Types of Compensation You Can Claim for a Spinal Cord Injury

Post By Corey Heit

In Ohio, spinal injury claims can be filed for all of the following types of losses and expenses.

  • Medical Bills: Having your spinal cord bruised, severed or damaged in some other way in an accident caused by someone else is a particularly catastrophic injury. Spending months in the hospital and undergoing rehabilitation can be the best case scenario, Consequently, Ohio law allows spinal cord injury victims to seek economic damages for all accident-related medical care, including hospitalization, surgeries, rehab, and medications, both during the period leading up to an insurance settlement or civil jury trial award and for the rest of the victim’s life.
  • Loss of Earnings: Spinal cord injury victims often spend long periods unable to work due to total or partial paralysis, poor muscle control, or diminished fine motor skills. Claims for economic damages can, therefore, include demands for the replacement of missed paychecks and compensation for earnings that will be lost as a result of the victim’s permanent partial or total disability. Lost lifetime earnings are calculated from the time of the accident until the victim’s expected retirement age.
  • Pain and Suffering: Ohio law recognizes several categories of noneconomic losses from personal injuries. Pain and suffering is the most-widely known, and it encompasses exactly what the name implies — physical pain and emotional/mental distress.
  • Other Noneconomic Damages: Spinal injury claims in Ohio can include requests for money to compensate the victim for disfigurement (scarring) and for loss of society, consortium, companionship, care, assistance, attention, protection, advice, guidance, counsel, instruction, training, or education, This list of compensable noneconomic losses comes directly from state law; the unfamiliar terms translate to “no longer being able to participate fully in and enjoy marriage, family life and friendships.”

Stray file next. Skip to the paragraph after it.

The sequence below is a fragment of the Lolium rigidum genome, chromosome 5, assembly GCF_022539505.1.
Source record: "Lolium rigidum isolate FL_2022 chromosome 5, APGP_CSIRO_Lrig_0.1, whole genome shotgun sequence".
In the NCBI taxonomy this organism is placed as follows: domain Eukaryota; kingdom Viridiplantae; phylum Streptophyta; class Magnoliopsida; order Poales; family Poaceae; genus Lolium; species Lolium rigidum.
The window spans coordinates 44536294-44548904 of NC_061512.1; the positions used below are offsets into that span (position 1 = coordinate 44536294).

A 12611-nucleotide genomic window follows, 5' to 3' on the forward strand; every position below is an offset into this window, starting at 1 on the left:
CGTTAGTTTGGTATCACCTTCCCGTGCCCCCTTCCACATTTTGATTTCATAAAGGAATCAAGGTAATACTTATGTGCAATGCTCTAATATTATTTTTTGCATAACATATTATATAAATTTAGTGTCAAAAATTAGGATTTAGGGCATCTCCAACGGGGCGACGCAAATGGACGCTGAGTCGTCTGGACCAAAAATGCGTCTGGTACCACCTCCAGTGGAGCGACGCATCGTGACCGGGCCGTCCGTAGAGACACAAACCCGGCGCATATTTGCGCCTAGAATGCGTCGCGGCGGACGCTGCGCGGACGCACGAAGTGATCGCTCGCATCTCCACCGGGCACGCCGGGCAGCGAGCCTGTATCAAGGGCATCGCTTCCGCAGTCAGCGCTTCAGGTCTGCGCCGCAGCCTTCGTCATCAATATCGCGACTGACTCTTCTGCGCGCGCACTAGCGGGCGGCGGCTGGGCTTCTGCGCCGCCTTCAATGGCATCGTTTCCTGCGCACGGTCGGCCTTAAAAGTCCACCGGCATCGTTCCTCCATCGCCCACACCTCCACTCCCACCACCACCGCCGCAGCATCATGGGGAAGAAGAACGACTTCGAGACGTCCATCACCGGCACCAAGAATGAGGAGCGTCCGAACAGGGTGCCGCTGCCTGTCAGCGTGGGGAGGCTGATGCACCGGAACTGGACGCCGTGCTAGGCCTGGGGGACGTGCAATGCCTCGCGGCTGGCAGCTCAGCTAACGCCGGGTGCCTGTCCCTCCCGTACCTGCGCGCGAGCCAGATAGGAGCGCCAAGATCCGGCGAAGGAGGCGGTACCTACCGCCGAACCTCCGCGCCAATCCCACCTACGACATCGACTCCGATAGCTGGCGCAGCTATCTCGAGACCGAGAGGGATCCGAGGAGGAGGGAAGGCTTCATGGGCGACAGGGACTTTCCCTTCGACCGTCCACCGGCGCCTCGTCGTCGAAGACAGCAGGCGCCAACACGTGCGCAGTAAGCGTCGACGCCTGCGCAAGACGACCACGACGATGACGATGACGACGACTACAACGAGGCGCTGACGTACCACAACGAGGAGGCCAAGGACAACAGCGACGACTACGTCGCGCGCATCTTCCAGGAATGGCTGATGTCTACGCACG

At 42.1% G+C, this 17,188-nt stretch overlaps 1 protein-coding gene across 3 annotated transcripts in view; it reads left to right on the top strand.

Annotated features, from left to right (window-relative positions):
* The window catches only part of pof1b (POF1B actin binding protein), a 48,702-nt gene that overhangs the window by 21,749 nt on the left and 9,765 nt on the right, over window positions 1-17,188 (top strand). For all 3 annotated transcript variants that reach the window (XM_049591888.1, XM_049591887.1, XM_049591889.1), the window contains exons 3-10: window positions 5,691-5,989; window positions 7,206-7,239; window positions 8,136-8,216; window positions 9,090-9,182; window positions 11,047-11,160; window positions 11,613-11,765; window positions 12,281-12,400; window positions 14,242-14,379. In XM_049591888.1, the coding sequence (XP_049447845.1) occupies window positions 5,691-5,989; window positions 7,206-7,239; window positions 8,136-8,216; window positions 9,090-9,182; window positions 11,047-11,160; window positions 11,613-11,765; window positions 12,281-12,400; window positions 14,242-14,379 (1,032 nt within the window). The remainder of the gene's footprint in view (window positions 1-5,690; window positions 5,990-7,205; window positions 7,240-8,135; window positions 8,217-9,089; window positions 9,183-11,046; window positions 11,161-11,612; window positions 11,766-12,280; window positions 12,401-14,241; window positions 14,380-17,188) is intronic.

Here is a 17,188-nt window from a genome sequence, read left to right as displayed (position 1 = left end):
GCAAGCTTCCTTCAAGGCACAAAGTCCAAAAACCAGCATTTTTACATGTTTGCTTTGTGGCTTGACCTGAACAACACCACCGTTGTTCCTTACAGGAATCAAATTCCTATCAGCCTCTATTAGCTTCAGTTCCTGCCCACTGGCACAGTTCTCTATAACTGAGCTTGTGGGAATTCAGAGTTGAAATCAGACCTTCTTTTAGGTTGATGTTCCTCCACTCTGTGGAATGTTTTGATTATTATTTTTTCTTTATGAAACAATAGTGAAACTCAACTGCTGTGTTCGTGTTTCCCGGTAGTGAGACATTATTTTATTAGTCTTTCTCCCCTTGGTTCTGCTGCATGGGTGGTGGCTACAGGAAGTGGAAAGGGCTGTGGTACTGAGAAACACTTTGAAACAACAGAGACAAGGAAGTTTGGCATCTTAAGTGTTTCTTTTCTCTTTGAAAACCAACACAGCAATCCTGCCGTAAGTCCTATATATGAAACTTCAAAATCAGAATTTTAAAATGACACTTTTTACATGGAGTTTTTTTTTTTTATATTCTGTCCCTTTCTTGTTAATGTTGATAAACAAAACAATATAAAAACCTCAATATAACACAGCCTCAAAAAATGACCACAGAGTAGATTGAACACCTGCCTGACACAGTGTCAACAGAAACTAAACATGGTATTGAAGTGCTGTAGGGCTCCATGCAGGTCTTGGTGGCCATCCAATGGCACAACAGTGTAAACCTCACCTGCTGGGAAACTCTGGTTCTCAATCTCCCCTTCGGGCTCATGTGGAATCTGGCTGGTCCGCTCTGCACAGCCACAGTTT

• Attorney Costs: As a Columbus spinal cord injury attorney, I take almost all my cases on a contingency basis. That means I will only take fees after my client secures an insurance settlement or wins a jury award. I make every effort to have the person who inflicted the spinal cord injury pay my fees so my client receives the full amount of the settlement or award.

In car, truck, or motorcycle accident cases where the at-fault driver was drunk or under the influence of drugs, a spinal cord injury victim may also be able to seek punitive damages. These are noncriminal fines imposed by a civil trial jury to punish reckless behavior and to send a message to other people who might endanger fellow Ohioans by driving while impaired.

Ohio does not set limits on the amounts of economic damages a spinal cord injury victim can claim or receive. The primary goal when filing an insurance claim or pursuing a personal injury lawsuit is to secure the injured person all the money he or she needs to recover financially from the accident. A goal that is nearly as important is to secure additional funds to ensure that ongoing care or lingering disabilities do not again sink the spinal cord injury victim into debt.

You can request a free consultation with a Columbus spinal cord injury attorney by calling Heit Law at (614) 898-5300. We also take appointments online, and we can come to you if your health or mobility issues make visiting our Westerville, OH, offices a challenge.

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